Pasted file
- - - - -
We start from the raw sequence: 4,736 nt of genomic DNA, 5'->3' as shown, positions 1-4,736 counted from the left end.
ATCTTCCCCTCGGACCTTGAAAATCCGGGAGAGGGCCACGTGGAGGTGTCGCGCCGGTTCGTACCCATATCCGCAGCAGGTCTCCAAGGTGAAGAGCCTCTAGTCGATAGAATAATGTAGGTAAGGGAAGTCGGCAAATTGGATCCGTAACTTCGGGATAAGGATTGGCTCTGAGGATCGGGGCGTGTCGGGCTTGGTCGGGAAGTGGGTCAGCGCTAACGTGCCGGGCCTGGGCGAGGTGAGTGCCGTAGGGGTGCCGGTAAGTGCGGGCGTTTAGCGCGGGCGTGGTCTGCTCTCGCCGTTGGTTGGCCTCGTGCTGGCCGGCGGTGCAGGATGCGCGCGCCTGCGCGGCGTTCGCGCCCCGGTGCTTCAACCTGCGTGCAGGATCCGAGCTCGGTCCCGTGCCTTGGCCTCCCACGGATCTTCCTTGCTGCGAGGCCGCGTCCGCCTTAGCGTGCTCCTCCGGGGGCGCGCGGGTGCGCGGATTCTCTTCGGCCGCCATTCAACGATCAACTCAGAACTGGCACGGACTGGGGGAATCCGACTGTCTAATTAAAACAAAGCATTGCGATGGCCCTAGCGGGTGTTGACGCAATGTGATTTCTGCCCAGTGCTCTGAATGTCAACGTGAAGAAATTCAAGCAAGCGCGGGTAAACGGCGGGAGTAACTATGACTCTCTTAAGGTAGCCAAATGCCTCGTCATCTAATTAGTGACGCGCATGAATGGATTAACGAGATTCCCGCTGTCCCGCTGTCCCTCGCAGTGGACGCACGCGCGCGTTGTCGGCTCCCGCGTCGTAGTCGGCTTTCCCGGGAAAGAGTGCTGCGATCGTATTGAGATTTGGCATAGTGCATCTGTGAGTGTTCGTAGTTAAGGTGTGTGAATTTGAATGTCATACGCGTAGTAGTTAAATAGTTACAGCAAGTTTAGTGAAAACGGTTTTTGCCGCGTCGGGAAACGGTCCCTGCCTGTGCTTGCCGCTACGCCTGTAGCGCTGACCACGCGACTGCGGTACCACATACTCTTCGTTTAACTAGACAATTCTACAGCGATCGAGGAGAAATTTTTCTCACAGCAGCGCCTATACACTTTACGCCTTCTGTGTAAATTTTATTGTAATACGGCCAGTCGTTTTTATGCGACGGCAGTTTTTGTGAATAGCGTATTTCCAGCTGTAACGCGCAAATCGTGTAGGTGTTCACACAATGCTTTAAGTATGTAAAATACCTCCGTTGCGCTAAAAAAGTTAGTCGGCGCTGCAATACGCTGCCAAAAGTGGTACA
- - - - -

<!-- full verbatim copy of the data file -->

We start from the raw sequence: 4,736 nt of genomic DNA, 5'->3' as shown, positions 1-4,736 counted from the left end.
ATCTTCCCCTCGGACCTTGAAAATCCGGGAGAGGGCCACGTGGAGGTGTCGCGCCGGTTCGTACCCATATCCGCAGCAGGTCTCCAAGGTGAAGAGCCTCTAGTCGATAGAATAATGTAGGTAAGGGAAGTCGGCAAATTGGATCCGTAACTTCGGGATAAGGATTGGCTCTGAGGATCGGGGCGTGTCGGGCTTGGTCGGGAAGTGGGTCAGCGCTAACGTGCCGGGCCTGGGCGAGGTGAGTGCCGTAGGGGTGCCGGTAAGTGCGGGCGTTTAGCGCGGGCGTGGTCTGCTCTCGCCGTTGGTTGGCCTCGTGCTGGCCGGCGGTGCAGGATGCGCGCGCCTGCGCGGCGTTCGCGCCCCGGTGCTTCAACCTGCGTGCAGGATCCGAGCTCGGTCCCGTGCCTTGGCCTCCCACGGATCTTCCTTGCTGCGAGGCCGCGTCCGCCTTAGCGTGCTCCTCCGGGGGCGCGCGGGTGCGCGGATTCTCTTCGGCCGCCATTCAACGATCAACTCAGAACTGGCACGGACTGGGGGAATCCGACTGTCTAATTAAAACAAAGCATTGCGATGGCCCTAGCGGGTGTTGACGCAATGTGATTTCTGCCCAGTGCTCTGAATGTCAACGTGAAGAAATTCAAGCAAGCGCGGGTAAACGGCGGGAGTAACTATGACTCTCTTAAGGTAGCCAAATGCCTCGTCATCTAATTAGTGACGCGCATGAATGGATTAACGAGATTCCCGCTGTCCCGCTGTCCCTCGCAGTGGACGCACGCGCGCGTTGTCGGCTCCCGCGTCGTAGTCGGCTTTCCCGGGAAAGAGTGCTGCGATCGTATTGAGATTTGGCATAGTGCATCTGTGAGTGTTCGTAGTTAAGGTGTGTGAATTTGAATGTCATACGCGTAGTAGTTAAATAGTTACAGCAAGTTTAGTGAAAACGGTTTTTGCCGCGTCGGGAAACGGTCCCTGCCTGTGCTTGCCGCTACGCCTGTAGCGCTGACCACGCGACTGCGGTACCACATACTCTTCGTTTAACTAGACAATTCTACAGCGATCGAGGAGAAATTTTTCTCACAGCAGCGCCTATACACTTTACGCCTTCTGTGTAAATTTTATTGTAATACGGCCAGTCGTTTTTATGCGACGGCAGTTTTTGTGAATAGCGTATTTCCAGCTGTAACGCGCAAATCGTGTAGGTGTTCACACAATGCTTTAAGTATGTAAAATACCTCCGTTGCGCTAAAAAAGTTAGTCGGCGCTGCAATACGCTGCCAAAAGTGGTACA